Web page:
Because Campbell doesn’t sound distinctive enough to win us over he has to turn to the more experienced band to try and prop him up a little but with a no-frills arrangement there’s not much they can do to elevate this beyond competent.

The tenor saxophone of Ed Wiley is the heavy hitter on board, sharing the horn section with Henry Hayes on alto, but they’re not given much to do because of the type of song You’ve Been Fiddlin’ Around is shaping up to be.

Seeing how Campbell is perturbed by his girl’s actions the horns have little choice but follow suit by keeping their lines within the same sonic realm, not too energetic, but not altogether despondent either. We get two solos which are interspersed by a slightly jumpier piano solo by Willie Johnson, both fairly well played and even appropriate for the mood being set by the lyrics, but neither is something worthy of drawing our attention.

The first is sort of the musical equivalent of a forlorn Carl kicking the ground in resigned disgust in the parking lot after the girl left following their dust up. It kind of ponders the unfairness of life by moaning a bit without getting carried away, just sort of going around in self-pitying circles, whereas with the second solo Wiley at least convinces him to lift his chin again to face the world with more of a stiff-upper-lip, but we can tell it’s mostly an act as the horn never really cuts loose to convince us he’s moving on.

The rest of the musical accompaniment is there to offer support without being noticed, delivering very unobtrusive parts that create an appropriate backdrop but one that has no chance to leave an impression of their own.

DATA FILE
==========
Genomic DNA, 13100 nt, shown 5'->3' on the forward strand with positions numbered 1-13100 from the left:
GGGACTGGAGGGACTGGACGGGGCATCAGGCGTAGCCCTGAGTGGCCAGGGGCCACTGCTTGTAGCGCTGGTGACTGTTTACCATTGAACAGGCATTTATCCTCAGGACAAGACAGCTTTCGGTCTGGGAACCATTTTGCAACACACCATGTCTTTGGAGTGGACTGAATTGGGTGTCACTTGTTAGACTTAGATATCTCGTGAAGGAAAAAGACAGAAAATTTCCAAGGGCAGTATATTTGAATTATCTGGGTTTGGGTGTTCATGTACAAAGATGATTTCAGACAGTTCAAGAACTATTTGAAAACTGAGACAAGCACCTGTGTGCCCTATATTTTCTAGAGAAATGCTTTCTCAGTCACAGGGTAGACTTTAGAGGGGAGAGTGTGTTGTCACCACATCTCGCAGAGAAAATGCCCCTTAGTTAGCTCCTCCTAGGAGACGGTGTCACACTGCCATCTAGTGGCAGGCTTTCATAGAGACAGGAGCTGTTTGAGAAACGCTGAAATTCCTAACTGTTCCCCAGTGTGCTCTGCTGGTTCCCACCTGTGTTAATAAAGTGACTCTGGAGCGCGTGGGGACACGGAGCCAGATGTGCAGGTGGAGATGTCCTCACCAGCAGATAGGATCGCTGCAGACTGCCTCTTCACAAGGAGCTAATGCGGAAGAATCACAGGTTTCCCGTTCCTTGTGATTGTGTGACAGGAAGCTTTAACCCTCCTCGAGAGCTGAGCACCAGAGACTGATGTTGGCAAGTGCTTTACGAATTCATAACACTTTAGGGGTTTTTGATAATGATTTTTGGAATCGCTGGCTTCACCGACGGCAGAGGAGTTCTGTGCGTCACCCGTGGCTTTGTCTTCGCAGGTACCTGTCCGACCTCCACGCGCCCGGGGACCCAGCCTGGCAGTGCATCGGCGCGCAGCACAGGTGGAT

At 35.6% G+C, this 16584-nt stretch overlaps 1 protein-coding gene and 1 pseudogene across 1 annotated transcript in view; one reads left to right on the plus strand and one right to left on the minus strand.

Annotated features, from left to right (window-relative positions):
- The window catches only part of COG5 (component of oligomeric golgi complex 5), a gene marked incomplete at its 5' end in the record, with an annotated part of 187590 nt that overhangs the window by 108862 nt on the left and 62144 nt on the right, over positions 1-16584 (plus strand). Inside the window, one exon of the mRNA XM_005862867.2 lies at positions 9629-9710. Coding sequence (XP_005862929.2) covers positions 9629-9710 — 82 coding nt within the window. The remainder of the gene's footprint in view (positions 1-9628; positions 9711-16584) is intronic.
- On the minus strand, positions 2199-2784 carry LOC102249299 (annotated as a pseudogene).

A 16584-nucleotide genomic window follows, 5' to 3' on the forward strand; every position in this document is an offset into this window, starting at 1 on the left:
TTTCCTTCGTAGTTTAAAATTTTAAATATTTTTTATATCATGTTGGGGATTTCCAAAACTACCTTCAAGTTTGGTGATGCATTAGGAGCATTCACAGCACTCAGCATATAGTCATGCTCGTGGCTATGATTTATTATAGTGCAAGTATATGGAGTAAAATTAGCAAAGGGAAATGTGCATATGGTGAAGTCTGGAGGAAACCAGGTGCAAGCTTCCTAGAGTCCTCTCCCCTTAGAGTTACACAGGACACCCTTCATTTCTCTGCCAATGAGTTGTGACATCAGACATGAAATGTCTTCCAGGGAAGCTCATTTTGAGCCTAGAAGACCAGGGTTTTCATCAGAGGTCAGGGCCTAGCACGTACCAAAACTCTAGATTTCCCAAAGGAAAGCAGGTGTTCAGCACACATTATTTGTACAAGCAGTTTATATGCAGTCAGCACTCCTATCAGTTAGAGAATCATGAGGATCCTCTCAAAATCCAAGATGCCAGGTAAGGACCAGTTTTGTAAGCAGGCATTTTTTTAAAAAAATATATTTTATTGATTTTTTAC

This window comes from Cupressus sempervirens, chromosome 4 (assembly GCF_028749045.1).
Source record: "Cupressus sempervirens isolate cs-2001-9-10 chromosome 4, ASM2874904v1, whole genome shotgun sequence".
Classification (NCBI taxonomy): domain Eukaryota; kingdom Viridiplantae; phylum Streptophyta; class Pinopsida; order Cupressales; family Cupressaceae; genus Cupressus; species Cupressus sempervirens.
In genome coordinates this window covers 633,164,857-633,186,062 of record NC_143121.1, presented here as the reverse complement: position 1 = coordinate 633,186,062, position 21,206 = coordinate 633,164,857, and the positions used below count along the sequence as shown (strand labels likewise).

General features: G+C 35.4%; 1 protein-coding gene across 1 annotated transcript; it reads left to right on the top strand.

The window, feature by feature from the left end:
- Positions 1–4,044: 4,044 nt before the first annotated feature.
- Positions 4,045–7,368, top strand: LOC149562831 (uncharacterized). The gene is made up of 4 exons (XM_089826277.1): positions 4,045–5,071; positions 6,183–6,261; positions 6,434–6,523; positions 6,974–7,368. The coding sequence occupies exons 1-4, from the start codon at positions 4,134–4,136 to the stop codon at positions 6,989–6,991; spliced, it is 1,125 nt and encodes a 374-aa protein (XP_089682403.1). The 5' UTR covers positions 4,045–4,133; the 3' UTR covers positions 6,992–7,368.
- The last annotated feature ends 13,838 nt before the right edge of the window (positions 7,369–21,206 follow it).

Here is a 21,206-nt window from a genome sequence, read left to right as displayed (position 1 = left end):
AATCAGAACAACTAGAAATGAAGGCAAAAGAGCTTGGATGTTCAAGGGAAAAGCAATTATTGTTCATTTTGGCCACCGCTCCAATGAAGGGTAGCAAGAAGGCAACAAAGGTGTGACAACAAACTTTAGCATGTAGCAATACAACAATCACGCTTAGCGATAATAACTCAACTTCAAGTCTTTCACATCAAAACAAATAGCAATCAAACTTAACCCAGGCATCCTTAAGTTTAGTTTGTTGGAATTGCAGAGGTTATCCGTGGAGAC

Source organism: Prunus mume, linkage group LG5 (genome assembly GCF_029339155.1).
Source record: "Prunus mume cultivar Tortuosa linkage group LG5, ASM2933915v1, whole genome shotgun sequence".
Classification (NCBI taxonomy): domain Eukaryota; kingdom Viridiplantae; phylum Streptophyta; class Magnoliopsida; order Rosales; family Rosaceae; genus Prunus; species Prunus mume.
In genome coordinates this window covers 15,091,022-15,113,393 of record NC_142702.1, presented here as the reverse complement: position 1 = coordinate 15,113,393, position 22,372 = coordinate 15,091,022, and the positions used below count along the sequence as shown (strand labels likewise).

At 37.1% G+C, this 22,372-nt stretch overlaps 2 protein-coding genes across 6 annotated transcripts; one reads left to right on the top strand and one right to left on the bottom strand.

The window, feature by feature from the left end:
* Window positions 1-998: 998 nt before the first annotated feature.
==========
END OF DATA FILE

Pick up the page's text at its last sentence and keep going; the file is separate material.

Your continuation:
You Don’t Want Me Anymore
Though this is a clearly record that exists for no other reason than to fill a slot on the release schedule of a label still hoping to draw some interest from rock enthusiasts, we all realize – as they surely do as well – that what they’re offering is unlikely to accomplish that.

Yet while Carl Campbell is too limited in his vocal ability and composing instincts to ever truly excel, You’ve Been Fiddlin’ Around shows that at the very least he’s still tolerably competent at what he does even though we’ll never really expect much more out of him no matter what guise he appears under.

His best case scenario therefore is to just make due with what he’s got, keep churning out moderately acceptable reproductions of proven formulas and hope that there’s always a struggling record label out there willing to give him a chance, at least until somebody better comes along to take his throne.


(Visit the Artist page of Carl Campbell for the complete archive of his records reviewed to date)